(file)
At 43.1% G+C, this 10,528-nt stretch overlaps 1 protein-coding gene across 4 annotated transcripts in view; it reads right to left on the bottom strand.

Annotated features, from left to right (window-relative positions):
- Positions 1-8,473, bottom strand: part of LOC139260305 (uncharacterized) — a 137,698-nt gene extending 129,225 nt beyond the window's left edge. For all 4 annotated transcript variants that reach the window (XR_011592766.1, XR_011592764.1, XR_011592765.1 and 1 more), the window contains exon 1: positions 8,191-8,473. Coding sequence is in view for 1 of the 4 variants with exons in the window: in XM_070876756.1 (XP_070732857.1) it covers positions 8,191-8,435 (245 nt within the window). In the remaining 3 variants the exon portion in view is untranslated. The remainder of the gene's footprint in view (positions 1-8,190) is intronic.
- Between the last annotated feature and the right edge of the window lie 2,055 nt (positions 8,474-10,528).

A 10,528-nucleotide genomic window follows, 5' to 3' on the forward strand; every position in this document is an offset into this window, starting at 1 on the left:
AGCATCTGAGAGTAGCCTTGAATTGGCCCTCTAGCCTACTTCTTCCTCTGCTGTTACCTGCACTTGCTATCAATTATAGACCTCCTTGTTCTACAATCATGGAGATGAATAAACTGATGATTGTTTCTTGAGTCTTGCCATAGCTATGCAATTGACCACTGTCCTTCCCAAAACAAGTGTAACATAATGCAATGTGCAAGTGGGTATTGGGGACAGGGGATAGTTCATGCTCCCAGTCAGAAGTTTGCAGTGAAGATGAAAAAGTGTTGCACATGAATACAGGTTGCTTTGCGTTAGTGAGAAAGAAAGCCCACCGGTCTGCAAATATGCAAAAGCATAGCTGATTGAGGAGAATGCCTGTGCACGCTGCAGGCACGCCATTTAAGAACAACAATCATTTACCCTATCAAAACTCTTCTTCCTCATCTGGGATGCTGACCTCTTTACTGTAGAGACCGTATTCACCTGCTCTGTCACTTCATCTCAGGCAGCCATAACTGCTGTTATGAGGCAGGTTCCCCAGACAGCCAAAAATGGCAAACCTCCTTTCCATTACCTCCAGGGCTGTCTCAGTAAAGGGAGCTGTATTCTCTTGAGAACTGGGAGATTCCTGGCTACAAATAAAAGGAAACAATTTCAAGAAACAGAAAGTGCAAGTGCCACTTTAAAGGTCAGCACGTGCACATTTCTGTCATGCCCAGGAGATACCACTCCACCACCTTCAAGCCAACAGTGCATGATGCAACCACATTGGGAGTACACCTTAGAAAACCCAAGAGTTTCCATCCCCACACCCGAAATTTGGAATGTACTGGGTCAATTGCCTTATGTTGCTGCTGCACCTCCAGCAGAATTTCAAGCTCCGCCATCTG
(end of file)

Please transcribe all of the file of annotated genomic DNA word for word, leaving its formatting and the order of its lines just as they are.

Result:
At 43.1% G+C, this 10,528-nt stretch overlaps 1 protein-coding gene across 4 annotated transcripts in view; it reads right to left on the bottom strand.

Annotated features, from left to right (window-relative positions):
- Positions 1-8,473, bottom strand: part of LOC139260305 (uncharacterized) — a 137,698-nt gene extending 129,225 nt beyond the window's left edge. For all 4 annotated transcript variants that reach the window (XR_011592766.1, XR_011592764.1, XR_011592765.1 and 1 more), the window contains exon 1: positions 8,191-8,473. Coding sequence is in view for 1 of the 4 variants with exons in the window: in XM_070876756.1 (XP_070732857.1) it covers positions 8,191-8,435 (245 nt within the window). In the remaining 3 variants the exon portion in view is untranslated. The remainder of the gene's footprint in view (positions 1-8,190) is intronic.
- Between the last annotated feature and the right edge of the window lie 2,055 nt (positions 8,474-10,528).

A 10,528-nucleotide genomic window follows, 5' to 3' on the forward strand; every position in this document is an offset into this window, starting at 1 on the left:
AGCATCTGAGAGTAGCCTTGAATTGGCCCTCTAGCCTACTTCTTCCTCTGCTGTTACCTGCACTTGCTATCAATTATAGACCTCCTTGTTCTACAATCATGGAGATGAATAAACTGATGATTGTTTCTTGAGTCTTGCCATAGCTATGCAATTGACCACTGTCCTTCCCAAAACAAGTGTAACATAATGCAATGTGCAAGTGGGTATTGGGGACAGGGGATAGTTCATGCTCCCAGTCAGAAGTTTGCAGTGAAGATGAAAAAGTGTTGCACATGAATACAGGTTGCTTTGCGTTAGTGAGAAAGAAAGCCCACCGGTCTGCAAATATGCAAAAGCATAGCTGATTGAGGAGAATGCCTGTGCACGCTGCAGGCACGCCATTTAAGAACAACAATCATTTACCCTATCAAAACTCTTCTTCCTCATCTGGGATGCTGACCTCTTTACTGTAGAGACCGTATTCACCTGCTCTGTCACTTCATCTCAGGCAGCCATAACTGCTGTTATGAGGCAGGTTCCCCAGACAGCCAAAAATGGCAAACCTCCTTTCCATTACCTCCAGGGCTGTCTCAGTAAAGGGAGCTGTATTCTCTTGAGAACTGGGAGATTCCTGGCTACAAATAAAAGGAAACAATTTCAAGAAACAGAAAGTGCAAGTGCCACTTTAAAGGTCAGCACGTGCACATTTCTGTCATGCCCAGGAGATACCACTCCACCACCTTCAAGCCAACAGTGCATGATGCAACCACATTGGGAGTACACCTTAGAAAACCCAAGAGTTTCCATCCCCACACCCGAAATTTGGAATGTACTGGGTCAATTGCCTTATGTTGCTGCTGCACCTCCAGCAGAATTTCAAGCTCCGCCATCTG